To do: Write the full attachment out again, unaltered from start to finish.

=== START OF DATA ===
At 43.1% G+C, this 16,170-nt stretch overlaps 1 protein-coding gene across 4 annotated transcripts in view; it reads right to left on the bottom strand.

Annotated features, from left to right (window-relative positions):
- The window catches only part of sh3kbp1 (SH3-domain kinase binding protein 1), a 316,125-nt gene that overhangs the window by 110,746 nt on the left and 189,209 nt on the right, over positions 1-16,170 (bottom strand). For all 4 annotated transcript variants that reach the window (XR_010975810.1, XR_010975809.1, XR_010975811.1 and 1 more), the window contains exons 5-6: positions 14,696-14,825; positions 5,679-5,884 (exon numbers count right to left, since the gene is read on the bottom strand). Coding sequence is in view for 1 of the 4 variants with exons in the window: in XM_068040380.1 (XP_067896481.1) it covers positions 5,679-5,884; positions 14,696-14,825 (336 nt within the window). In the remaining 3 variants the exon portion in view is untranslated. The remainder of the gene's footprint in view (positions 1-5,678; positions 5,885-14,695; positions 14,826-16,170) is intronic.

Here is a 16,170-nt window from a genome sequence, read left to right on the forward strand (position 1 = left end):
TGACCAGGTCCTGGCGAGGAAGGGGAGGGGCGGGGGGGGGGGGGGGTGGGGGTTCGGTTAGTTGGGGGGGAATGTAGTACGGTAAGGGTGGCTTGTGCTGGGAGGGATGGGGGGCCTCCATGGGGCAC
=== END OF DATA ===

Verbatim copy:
At 43.1% G+C, this 16,170-nt stretch overlaps 1 protein-coding gene across 4 annotated transcripts in view; it reads right to left on the bottom strand.

Annotated features, from left to right (window-relative positions):
- The window catches only part of sh3kbp1 (SH3-domain kinase binding protein 1), a 316,125-nt gene that overhangs the window by 110,746 nt on the left and 189,209 nt on the right, over positions 1-16,170 (bottom strand). For all 4 annotated transcript variants that reach the window (XR_010975810.1, XR_010975809.1, XR_010975811.1 and 1 more), the window contains exons 5-6: positions 14,696-14,825; positions 5,679-5,884 (exon numbers count right to left, since the gene is read on the bottom strand). Coding sequence is in view for 1 of the 4 variants with exons in the window: in XM_068040380.1 (XP_067896481.1) it covers positions 5,679-5,884; positions 14,696-14,825 (336 nt within the window). In the remaining 3 variants the exon portion in view is untranslated. The remainder of the gene's footprint in view (positions 1-5,678; positions 5,885-14,695; positions 14,826-16,170) is intronic.

Here is a 16,170-nt window from a genome sequence, read left to right on the forward strand (position 1 = left end):
TGACCAGGTCCTGGCGAGGAAGGGGAGGGGCGGGGGGGGGGGGGGGTGGGGGTTCGGTTAGTTGGGGGGGAATGTAGTACGGTAAGGGTGGCTTGTGCTGGGAGGGATGGGGGGCCTCCATGGGGCAC